The Top Spot

Why more companies are tapping their finance chiefs for CEO.

Why Now?

The idea that a CFO could be a good chief executive isn’t new. As far back as 1990, CFO wrote about finance executives taking on the top job at such companies as PepsiCo, American Airlines, and Gillette. Many of these executives rose on the flood of takeovers during the 1980s: boards believed that someone with balance-sheet discipline and Wall Street experience could guide a company through its own takeovers and deal with the aftermath.

Other trends have also contributed to the increase in CEOs with a past in finance.

Increased emphasis on finance. In the 1990s, the financial CEO fell out of fashion in favor of executives with engineering, marketing, and sales in their backgrounds. Things are different today. Recession, the dot-com and telecom meltdowns, and a rash of corporate scandals have led board members to view a strong finance background as essential to the CEO. “You see an ebb and flow over the years as different functions step into the limelight,” says Jeffrey Sonnenfeld, senior associate dean at the Yale School of Management and a director of Gevity Inc. and Inc. “Today, boards want CEOs who can help them understand the puffed-up proposals coming in from the company’s bankers, consultants, and attorneys.”

Shifting senior management. But this is only part of the story. More important is the evolution of senior management roles. First, finance has become a bigger part of the CEO’s job as companies have grown more global and thus trickier to manage.

The CFO’s role has changed, too. As finance executives find themselves more involved in strategy and operations, they are gaining at least some of the experience a CEO needs. Take, for example, David Hoover, CEO of $5.4 billion Ball Corp., based in Broomfield, Colorado. Hoover, who became CEO in 2001, joined the company’s treasury operation in 1970. Over three decades he moved through a variety of financial positions, including jobs with Ball’s agricultural-irrigation division (which sent him to the Middle East and Venezuela) and its aerospace business. He became senior vice president and CFO in 1992, and eventually took on responsibility for the aerospace unit as well. “I was fortunate to get outside the finance area,” says Hoover. “If I’d stayed in the accounting department, that’s probably where I’d be today.”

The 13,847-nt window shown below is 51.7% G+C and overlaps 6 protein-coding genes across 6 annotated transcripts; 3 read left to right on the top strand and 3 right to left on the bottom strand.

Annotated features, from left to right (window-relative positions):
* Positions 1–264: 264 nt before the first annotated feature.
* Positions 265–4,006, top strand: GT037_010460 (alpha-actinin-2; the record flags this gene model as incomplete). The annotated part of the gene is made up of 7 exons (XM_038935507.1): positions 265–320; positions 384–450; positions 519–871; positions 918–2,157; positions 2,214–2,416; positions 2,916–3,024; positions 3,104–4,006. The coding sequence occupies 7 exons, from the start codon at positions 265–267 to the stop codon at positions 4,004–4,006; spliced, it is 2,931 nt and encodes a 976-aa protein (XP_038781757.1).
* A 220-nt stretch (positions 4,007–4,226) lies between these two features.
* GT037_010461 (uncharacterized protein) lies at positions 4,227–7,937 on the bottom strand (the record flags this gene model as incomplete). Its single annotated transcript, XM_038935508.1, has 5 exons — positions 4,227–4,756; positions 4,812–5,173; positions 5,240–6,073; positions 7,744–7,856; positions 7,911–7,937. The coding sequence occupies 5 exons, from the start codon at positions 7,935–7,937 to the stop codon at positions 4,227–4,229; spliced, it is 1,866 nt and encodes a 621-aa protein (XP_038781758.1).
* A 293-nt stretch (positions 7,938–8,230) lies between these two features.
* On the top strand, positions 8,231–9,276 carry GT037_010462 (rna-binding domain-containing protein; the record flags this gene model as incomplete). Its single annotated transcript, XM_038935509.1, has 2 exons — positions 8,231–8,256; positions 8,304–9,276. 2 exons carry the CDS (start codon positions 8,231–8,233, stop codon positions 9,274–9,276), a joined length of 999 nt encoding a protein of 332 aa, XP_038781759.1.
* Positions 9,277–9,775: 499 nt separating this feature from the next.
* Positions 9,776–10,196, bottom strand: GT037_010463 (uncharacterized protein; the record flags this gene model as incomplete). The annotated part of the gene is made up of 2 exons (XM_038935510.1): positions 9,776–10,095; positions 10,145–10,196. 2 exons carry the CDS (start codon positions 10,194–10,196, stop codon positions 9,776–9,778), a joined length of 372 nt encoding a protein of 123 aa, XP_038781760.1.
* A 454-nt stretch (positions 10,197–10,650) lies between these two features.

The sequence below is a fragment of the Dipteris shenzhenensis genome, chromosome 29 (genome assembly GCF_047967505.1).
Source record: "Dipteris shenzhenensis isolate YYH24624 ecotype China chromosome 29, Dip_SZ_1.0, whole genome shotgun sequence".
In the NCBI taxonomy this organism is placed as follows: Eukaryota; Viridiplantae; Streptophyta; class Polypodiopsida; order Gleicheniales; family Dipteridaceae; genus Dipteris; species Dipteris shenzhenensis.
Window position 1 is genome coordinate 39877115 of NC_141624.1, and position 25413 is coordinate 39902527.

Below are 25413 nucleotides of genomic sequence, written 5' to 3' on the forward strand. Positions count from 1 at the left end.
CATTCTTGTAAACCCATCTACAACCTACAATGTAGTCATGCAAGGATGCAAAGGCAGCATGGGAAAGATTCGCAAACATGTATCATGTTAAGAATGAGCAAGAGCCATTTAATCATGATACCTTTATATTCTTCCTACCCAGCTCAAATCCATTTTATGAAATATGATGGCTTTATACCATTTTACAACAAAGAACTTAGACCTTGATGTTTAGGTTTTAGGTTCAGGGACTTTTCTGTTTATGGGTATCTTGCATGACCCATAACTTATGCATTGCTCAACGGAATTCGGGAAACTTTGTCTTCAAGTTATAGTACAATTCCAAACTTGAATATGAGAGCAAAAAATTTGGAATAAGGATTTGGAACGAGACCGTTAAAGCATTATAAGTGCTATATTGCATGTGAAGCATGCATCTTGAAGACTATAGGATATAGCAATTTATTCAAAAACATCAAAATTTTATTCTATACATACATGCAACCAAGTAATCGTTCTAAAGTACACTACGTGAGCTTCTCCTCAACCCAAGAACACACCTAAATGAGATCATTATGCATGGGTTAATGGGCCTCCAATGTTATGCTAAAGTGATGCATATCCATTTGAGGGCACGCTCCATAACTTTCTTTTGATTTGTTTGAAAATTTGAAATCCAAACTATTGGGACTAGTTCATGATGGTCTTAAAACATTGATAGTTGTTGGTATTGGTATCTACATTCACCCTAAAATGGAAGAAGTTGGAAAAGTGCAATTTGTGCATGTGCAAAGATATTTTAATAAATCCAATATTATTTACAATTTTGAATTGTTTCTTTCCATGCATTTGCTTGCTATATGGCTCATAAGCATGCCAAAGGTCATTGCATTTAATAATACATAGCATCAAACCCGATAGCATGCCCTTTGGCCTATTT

Operational experience not only teaches finance executives to think broadly about business, it also puts them in front of those who will choose the next CEO. “People don’t often notice this,” says Crist, “but CFOs at big companies are now present at every significant strategic discussion the board has. And when you are in the room, you are being observed.” That is how Bob Bowman, the president and CEO of Major League Baseball’s online unit, MLB Advanced Media, got his first operational job as president and chief operating officer of ITT Corp. He had worked closely with chairman and CEO Rand V. Araskog on a variety of projects, including the three-way split of the company in 1995. “Rand and I had a good working relationship,” says Bowman. “We worked closely in the gnarliest of circumstances, and that was valuable to both him and the board.”


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